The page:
Soft Self-assembly and Densest Packings in Colloidal Models
Inspired by the beauty of various materials with distinct structures and functions in nature, researchers have been dedicating themselves to discover new ways of creating functional artificial materials to fulfill the increasingly various needs in life. Self-assembly, categorized into the ‘bottom-up’ method, is an important approach in building man-made crystals. Elegant and useful structures have been obtain by colloidal self-assembly, including triangular, kagome and square lattices in two- dimensional systems and hexagonal layered structures and color-tunable structures in three-dimensional systems. However, the self-assembly process itself has not yet been fully understood, both thermodynamically and dynamically. Three major challenges in this field are: a) given a set of conditions and parameters of the system, what is the equilibrium assembly structure? b) given a predetermined structure, how should we design particles to self-assemble it? c) how to avoid possible kinetic barriers to assembly complex structures? This dissertation will focus on answering some of the above questions using statistical mechanics approaches and then provide some guidance to colloidal experiments. More specifically, we first study a quasi- two-dimensional, binary colloidal alloy that exhibits liquid—solid and solid—solid phase transitions, focusing on the kinetics of a diffusionless transformation between two crystal phases. Experiments are conducted on a monolayer of magnetic and nonmagnetic spheres suspended in a thin layer of ferrofluid and exposed to a tun- able magnetic field. A theoretical model of hard spheres with point dipoles at their centers is used to guide the choice of experimental parameters and characterize the underlying materials physics. When the applied field is normal to the fluid layer, a checkerboard crystal forms; when the angle between the field and the normal is sufficiently large, a striped crystal assembles. As the field is slowly tilted away from the normal, we find that the transformation pathway between the two phases de- pends strongly on crystal orientation, field strength, and degree of confinement of the monolayer. In some cases, the pathway occurs by smooth magnetostrictive shear, while in others it involves the sudden formation of martensitic plates. Secondly, we examine the densest packing structures and their assembly dynamics for hard spheres of diameter σ within cylinders of diameter D. We extend the identification of close packings up to D = 4.00σ by adapting Torquato—Jiao’s adaptive-shrinking-cell formulation and sequential-linear-programming (SLP) technique. We identify 17 new structures, almost all of them chiral. Beyond D ≈ 2.85σ, most of the structures consist of an outer shell and an inner core that compete for being close packed. In some cases, the shell adopts its own maximum density configuration, and the stack- ing of core spheres within it is quasiperiodic. In other cases, an interplay between the two components is observed, which may result in simple periodic structures. In yet other cases, the very distinction between the core and shell vanishes, resulting in more exotic packing geometries, including some that are three-dimensional extensions of structures obtained from packing hard disks in a circle. Although in such a system phase transitions formally do not exist, marked structural crossovers can nonetheless be observed. Over the range σ ≤ D ≤ 2.82σ, we find in simulations that structural crossovers echo the structural changes to the densest packing sequence. We also observe that the out-of-equilibrium self-assembly depends on the compression rate. Slow compression approximates equilibrium results, while fast compression can skip intermediate structures. Crossovers for which no continuous line-slip exists are found to be dynamically unfavorable, which is the source of this difference. Results from colloidal sedimentation experiments at low diffusion rate are found to be consistent with the results of fast compressions, as long as appropriate boundary conditions are used. The similitude between compression and sedimentation results suggests that the assembly pathway does not here sensitively depend on the nature of the out-of-equilibrium dynamics. We also examine the behavior of different correlation lengths in such quasi-one-dimensional systems via transfer matrix method. Non-monotonicity of the correlation lengths is observed, as has been identified in the assembly simulations. For the quantities that have a Delta distribution function at in- finite pressure, the corresponding correlation lengths vanish as the pressure increases, due to the suppression of fluctuations. For quantities that grow non-monotonically, the decrease of correlation lengths always corresponds to the structural crossovers in the system. As another approach to obtain quasi-one-dimensional assemblies, we examine the focusing of nanoparticles in acoustic standing waves. To perform this study, we build an acoustic focusing chamber containing opposing piezoelectric transducers to rapidly focus particles of different size into highly parallel patterns and visualized this process in real time using dark field microscopy. We select gold as a model material because its high density and low compressibility, making it an ideal candidate for investigating the limits of particle acoustophoresis. To extend our results, we use our theoretical model to estimate, for the first time, the minimum pressure amplitude necessary to concentrate nanoparticles of any composition. Finally, to overcome the limitations of focusing of acoustic standing waves, we develop a simple UV light-based method to controllably induce the aggregation of particles for their rapid concentration below the theoretical size limit at a given pressure amplitude. Lastly, we study the Gardner transition in polydisperse crystals and identify the aging effect by measuring the mean squared displacement as a function of time.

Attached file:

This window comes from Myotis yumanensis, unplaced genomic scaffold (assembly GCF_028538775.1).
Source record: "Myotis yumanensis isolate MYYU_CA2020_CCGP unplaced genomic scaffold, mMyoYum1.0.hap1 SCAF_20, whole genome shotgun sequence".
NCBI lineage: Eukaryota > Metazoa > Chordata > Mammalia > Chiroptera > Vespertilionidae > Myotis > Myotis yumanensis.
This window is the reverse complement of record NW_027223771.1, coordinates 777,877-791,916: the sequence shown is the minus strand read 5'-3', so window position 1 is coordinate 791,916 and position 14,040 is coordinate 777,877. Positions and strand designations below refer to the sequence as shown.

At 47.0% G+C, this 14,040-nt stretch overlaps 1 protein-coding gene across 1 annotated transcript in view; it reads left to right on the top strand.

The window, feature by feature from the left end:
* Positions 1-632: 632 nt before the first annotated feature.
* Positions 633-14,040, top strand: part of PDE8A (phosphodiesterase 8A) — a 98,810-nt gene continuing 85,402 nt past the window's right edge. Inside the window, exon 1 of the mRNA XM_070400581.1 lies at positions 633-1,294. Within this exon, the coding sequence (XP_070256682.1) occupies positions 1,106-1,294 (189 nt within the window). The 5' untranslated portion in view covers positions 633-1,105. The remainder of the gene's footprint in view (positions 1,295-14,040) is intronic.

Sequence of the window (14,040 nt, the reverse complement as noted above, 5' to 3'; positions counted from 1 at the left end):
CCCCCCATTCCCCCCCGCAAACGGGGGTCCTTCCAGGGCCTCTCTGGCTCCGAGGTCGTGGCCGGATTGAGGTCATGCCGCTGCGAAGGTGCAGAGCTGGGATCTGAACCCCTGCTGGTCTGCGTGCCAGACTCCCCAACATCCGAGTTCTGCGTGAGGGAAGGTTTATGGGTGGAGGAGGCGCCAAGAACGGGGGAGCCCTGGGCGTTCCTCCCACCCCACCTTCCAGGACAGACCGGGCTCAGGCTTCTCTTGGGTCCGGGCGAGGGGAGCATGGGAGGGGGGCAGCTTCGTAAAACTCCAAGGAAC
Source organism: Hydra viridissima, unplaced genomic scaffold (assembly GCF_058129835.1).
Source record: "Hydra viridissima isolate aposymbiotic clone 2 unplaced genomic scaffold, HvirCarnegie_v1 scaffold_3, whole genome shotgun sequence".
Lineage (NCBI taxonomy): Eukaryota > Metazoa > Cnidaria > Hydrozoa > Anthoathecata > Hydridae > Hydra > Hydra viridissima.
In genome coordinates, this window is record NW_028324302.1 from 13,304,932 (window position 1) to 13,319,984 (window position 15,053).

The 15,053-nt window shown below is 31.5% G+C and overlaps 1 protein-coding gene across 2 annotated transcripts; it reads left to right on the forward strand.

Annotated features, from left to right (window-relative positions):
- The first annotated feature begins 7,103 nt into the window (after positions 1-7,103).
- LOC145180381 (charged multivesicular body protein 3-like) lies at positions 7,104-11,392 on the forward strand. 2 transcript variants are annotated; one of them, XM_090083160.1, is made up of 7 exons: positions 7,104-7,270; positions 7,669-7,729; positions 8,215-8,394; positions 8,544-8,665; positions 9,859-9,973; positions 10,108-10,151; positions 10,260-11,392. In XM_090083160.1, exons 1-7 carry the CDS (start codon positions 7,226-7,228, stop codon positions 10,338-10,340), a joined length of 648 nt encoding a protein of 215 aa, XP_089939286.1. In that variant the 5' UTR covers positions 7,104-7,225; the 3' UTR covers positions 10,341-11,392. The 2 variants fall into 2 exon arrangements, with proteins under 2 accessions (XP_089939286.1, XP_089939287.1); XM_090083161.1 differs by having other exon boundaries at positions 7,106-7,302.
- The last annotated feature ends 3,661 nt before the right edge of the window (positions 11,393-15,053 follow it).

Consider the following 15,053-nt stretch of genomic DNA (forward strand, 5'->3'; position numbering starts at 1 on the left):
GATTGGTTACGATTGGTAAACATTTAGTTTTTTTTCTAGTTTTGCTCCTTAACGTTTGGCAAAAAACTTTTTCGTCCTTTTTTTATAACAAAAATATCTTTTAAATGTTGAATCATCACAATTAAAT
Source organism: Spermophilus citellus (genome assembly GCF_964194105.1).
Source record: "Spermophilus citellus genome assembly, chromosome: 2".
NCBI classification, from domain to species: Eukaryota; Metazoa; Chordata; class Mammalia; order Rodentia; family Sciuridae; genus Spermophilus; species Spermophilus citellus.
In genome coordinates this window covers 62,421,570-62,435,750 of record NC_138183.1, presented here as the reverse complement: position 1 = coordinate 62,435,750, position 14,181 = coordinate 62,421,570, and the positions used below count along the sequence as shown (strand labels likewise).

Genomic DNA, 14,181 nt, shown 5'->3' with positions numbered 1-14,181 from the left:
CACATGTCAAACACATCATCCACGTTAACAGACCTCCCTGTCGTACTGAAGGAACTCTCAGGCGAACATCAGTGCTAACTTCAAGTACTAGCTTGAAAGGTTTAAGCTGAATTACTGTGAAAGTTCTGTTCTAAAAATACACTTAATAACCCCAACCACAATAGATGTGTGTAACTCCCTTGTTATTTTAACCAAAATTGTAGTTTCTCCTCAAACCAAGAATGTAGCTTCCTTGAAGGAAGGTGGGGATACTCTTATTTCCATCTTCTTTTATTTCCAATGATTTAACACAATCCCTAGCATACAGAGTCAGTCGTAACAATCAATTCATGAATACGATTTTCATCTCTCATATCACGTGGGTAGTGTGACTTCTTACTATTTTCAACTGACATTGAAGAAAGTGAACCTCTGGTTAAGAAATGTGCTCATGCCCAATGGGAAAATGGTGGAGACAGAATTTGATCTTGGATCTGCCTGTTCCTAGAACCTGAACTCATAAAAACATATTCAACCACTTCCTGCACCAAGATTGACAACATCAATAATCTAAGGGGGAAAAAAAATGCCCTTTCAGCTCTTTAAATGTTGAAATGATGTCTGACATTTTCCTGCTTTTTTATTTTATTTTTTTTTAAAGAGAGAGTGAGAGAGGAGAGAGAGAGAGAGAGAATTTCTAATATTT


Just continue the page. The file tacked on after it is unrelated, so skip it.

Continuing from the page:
Condensed matter physics